Out came the measuring tapes, stakes, ropes, and marking paint to bring some sort of design to the space.
Removing the grass…
Once a design was marked, it was time for grass removal. Bermuda grass is relentless and differs from other turf grasses in that its roots can grow as much as 6 inches deep. It does not smother, so the only really effective methods of removal are to spray it with an herbicide or dig it out. It is possible to kill it by solarizing with plastic, but this method takes several months to achieve.
The method that I use is effective, but it takes time and can be physically demanding. I start by tilling the area at a very shallow depth.
Once the area is tilled, I rake up all the grass and pile it up next to the compost pile. It is important to rake up as much of the blade and root as possible. Then I repeat this tilling-raking process at least three more times with each tilling pass going deeper and deeper into the soil. It will be necessary to use your spading fork occasionally to loosen up stubborn areas and dig out the grass. And, yes, there will be a patch or two that emerges over the next year that will require some digging.
Birthing a cut flower market garden…
Once the area for the cut flower market garden had been tilled 3-4 times at a final depth of 6 inches and every blade and root removed, I made nice, clean edges using an edger tool. This tool is amazing and a must-have for every gardener.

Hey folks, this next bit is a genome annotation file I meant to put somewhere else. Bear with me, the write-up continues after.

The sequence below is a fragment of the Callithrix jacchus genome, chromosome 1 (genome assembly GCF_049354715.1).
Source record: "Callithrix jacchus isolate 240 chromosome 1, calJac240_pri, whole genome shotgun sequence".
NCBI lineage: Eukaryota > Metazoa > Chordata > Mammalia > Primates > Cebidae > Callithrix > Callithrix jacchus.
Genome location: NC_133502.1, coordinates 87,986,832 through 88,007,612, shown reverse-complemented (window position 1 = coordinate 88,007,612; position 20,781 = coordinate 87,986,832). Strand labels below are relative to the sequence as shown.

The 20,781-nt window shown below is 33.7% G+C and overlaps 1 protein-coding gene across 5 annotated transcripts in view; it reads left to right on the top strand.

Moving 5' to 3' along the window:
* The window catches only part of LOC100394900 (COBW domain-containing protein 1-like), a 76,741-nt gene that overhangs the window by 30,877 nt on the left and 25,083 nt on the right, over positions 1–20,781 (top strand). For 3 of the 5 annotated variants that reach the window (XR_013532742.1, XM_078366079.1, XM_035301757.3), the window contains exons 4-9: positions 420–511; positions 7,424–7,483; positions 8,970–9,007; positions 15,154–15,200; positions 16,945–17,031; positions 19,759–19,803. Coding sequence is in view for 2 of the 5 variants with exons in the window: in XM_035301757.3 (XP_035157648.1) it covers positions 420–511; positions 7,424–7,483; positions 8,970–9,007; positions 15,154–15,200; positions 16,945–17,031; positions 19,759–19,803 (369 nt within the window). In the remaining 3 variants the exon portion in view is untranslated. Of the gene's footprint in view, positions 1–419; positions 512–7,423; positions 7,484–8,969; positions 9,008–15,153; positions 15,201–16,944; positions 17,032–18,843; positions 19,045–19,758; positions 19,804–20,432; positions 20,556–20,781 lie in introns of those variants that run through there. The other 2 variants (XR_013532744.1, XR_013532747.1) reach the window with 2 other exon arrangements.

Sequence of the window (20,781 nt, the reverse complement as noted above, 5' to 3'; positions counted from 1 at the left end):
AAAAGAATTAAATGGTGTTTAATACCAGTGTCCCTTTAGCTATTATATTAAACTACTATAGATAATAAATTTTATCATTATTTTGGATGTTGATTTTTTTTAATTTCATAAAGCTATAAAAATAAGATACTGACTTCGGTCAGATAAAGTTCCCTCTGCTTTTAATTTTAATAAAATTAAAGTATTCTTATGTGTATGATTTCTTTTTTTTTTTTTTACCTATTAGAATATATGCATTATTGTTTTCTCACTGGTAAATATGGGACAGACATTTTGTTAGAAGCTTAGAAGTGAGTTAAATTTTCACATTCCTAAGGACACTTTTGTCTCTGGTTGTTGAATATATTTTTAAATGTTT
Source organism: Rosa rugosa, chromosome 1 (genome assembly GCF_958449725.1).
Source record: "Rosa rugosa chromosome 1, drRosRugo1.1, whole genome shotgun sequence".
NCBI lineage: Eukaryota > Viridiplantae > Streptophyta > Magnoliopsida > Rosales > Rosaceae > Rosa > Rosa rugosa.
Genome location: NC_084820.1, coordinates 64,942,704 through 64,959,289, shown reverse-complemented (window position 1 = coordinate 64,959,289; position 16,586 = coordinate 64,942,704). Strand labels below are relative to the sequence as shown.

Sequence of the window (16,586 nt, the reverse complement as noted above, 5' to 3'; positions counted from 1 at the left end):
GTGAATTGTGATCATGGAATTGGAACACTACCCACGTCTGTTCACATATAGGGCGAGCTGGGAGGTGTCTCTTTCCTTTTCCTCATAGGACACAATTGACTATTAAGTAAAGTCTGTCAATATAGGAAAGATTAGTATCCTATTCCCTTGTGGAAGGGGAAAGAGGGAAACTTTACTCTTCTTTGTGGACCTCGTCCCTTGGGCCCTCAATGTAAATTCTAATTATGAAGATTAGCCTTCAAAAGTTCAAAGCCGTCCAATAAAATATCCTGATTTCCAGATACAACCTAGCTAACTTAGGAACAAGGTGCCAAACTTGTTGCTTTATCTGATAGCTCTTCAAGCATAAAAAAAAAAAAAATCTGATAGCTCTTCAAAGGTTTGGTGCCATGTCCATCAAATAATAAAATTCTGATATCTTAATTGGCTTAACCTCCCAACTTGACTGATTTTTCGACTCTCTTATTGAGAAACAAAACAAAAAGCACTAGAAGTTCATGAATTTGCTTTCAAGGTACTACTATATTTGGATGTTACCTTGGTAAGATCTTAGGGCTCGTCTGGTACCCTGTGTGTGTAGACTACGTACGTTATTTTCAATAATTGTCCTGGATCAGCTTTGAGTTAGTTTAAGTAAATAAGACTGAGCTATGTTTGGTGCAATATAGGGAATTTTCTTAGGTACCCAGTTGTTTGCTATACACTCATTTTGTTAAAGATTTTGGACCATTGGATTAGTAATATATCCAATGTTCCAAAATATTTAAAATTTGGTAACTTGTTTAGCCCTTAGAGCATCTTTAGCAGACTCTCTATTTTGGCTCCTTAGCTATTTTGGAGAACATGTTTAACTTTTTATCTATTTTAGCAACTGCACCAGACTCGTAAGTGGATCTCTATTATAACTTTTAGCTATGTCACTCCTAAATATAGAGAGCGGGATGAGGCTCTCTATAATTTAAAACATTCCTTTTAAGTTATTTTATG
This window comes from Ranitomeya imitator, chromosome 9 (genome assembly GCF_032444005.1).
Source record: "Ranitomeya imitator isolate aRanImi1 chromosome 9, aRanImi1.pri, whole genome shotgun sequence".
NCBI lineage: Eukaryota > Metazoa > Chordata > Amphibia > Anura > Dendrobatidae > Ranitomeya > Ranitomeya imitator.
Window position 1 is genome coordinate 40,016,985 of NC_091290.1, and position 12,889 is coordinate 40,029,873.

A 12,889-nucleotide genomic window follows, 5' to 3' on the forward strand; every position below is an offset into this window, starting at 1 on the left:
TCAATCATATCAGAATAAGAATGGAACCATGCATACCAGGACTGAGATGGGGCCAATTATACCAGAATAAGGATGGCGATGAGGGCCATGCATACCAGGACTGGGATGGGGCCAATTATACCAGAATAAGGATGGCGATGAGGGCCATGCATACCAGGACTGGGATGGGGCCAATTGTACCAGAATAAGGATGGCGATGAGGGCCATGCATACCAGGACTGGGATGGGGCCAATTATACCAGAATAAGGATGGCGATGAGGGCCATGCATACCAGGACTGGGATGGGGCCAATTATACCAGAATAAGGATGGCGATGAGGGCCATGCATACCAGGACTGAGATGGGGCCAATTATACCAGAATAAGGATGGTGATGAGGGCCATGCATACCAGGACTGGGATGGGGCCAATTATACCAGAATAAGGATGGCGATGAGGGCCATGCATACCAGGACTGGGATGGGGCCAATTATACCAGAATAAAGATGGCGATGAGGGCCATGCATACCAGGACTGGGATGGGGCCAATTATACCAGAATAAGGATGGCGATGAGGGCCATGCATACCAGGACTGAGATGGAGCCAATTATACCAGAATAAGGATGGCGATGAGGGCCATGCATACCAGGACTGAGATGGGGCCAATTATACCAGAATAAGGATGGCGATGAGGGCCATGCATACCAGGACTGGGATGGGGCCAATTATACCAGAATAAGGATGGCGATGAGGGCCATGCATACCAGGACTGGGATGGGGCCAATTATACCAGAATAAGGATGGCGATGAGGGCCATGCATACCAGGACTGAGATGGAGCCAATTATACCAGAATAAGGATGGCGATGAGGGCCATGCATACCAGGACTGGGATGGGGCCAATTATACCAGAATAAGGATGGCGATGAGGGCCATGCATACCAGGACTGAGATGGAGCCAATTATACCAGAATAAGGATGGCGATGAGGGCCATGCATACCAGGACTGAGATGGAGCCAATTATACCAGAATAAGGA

This edger cut through the grass that I left as pathways, and made deep, straight edges. The grass should stay in the pathway and out of the new beds because the grass roots will not extend out of the straight edge. It’s called air pruning.
Can you see the design emerging?
To make the planting rows, a central, narrow path was dug out with the soil from that path heaped up onto the rows. I used the edger tool and a shovel for this task. The resulting beds (no more than 4 feet wide) were raised about 12 inches. Compost will be added in the spring before planting.
Because it was fall, I started covering the finished rows with leaves that I scavenged around the neighborhood. Yes, I am the neighborhood leaf-bag lady!
The process of creating the raised beds was repeated until the entire garden area consisted of 18 beds. These beds are permanent beds. Annual cut flowers will be grown in these beds and then the beds will be prepped in the fall to reuse during the following growing season.
The neighbors joked that it was looking a bit like a cemetery!
With a thick layer of leaves, the entire garden area was put to rest for the winter.
There is something that tells me that sharing this new venture from the very beginning could be risky. After all, I haven’t even grown a single cut flower yet much less taken it to market. But even if you aren’t interested in growing flowers for market, you might be interested in growing flowers for your own pleasure as I mentioned earlier.
My intention is to focus on annual and perennial flowers that have their origins in North American and will perform well as a cut flower. This should dovetail nicely into my native plant philosophy and offer some great benefits to the butterflies and bees!
Now…on to some planning and starting some seeds!